Paterson, who chaired the state's renewable energy task force when he was lieutenant governor, said that the Broadwater project might not even be needed if alternative technologies are aggressively pursued.

In response, John Hritcko, Broadwater's senior vice president and the project's director, said he was disappointed and concerned by the state's decision. "We specifically designed this project to be consistent with the State's coastal management policies and offered a number of additional commitments that would further enhance the State's coastal resources," he said on Apr. 10.

Broadwater's sponsors will review specific aspects of the state's decision before deciding on their next steps, he continued. In announcing the decision, Cortes-Vazquez said that there were two other sites on the Atlantic Ocean side of Long Island outside state boundaries where a floating storage and regasification unit could be constructed and conform to New York's coastal management plan. The first, which would be 13 miles offshore in about 80 feet of water, could be connected by a submerged pipeline to the existing Transco-Long Beach pipeline. The second, some 22 miles south of Fire Island Inlet in approximately 130 feet of water, could be connected to the Iroquois Gas Transmission System through offshore and onshore pipelines.

"We continue to believe that the Broadwater project, as proposed, is the best option for New York State to meet its growing demand for clean, affordable, reliable natural gas – and does so with no near shore or onshore impacts. Further, the US Coast Guard and [FERC] have determined that with the mitigation measures proposed by Broadwater and those they have recommended, Broadwater can operate safely and securely in Long Island Sound and will have less environmental impacts than any other alternative," Hritcko said.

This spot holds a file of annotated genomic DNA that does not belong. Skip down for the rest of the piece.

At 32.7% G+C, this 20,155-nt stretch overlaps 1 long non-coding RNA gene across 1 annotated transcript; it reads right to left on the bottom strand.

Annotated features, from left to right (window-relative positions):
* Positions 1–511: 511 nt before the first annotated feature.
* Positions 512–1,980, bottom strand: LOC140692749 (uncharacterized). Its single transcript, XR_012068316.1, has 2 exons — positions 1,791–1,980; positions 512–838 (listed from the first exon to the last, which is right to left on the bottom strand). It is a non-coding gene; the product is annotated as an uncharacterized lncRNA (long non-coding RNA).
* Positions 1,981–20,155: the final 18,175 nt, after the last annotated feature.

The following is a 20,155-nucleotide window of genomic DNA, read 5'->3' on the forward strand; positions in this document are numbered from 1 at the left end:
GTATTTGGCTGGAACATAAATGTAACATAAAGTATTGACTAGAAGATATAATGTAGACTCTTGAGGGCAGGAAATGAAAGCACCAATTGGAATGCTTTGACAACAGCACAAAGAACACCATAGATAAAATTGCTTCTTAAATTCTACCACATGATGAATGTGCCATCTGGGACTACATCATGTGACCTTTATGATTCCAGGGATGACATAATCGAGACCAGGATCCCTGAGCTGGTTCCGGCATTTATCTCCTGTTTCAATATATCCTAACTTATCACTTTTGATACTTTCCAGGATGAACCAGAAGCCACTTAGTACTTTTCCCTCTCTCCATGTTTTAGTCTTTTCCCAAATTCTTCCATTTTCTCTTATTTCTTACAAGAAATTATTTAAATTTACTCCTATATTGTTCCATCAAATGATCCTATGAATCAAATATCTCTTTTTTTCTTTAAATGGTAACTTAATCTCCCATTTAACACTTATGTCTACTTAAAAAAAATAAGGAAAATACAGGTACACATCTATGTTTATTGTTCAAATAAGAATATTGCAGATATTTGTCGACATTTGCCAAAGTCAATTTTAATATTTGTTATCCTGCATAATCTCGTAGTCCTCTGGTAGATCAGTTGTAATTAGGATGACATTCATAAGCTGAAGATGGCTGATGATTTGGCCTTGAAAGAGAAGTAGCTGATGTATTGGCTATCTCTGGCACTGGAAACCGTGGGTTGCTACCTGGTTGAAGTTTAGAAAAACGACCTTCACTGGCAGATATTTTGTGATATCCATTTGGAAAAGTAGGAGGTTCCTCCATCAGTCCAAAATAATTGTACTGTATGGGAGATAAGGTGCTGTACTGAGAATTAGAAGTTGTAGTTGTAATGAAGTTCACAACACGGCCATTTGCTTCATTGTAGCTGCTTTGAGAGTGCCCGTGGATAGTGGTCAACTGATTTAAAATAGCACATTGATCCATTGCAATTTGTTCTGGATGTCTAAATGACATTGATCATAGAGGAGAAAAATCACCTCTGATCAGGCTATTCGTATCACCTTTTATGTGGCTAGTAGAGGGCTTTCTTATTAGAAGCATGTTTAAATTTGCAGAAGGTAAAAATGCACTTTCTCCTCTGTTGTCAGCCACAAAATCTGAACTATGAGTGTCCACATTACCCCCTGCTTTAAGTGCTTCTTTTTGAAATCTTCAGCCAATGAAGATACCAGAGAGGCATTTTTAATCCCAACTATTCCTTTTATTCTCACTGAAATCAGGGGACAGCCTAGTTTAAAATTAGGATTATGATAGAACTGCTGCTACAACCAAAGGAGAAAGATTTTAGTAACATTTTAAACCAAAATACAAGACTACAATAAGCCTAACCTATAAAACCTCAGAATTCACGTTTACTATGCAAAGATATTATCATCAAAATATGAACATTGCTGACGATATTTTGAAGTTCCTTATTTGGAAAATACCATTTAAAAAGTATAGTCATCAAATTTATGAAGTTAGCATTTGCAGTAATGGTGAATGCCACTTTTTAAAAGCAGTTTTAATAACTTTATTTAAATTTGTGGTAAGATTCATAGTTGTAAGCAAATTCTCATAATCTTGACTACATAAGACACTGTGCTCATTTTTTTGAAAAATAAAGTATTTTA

Another possible step

The project's developers also could appeal to the US Commerce Secretary Carlos Gutierrez and seek a ruling on whether the state's decision is, in fact, consistent with New York's coastal management plan under the federal Coastal Zone Management Act. Broadwater is not the first East Coast LNG project to encounter state and local government opposition: AES Corp.'s proposed onshore terminal and regasification installation at Sparrows Point near Baltimore has generated strong protests from Maryland state, county and local government officials.

But Bill Cooper, president of the Center for Liquefied Natural Gas in Washington, said that Paterson's idea of having an energy task force develop a comprehensive strategy for New York is hardly new. "It's not an uncommon refrain. People in the Northeast agree they need more natural gas. The question still is where to put the facilities," he told OGJ Washington Pulse on Apr. 17.

Markets determine the need for projects while the federal and state governments protect the environment and surrounding communities, he continued. "Certainly, there's demand for the gas Broadwater would provide. You have only to look at the New York city gate spot prices through each winter to see this," Cooper said.

FERC's Mar. 20 approval of the Broadwater LNG project after more than three years of deliberation does not necessarily mean it will go ahead at its current planned location, he added. The decision essentially provided a working document with more than 80 conditions which developers will have to meet before the federal energy regulator issues a construction permit, he said.

"The important point is that the process apparently is moving forward. And yes, developers of other LNG projects are watching closely as it does," Cooper said.

Contact Nick Snow at nicks@pennwell.com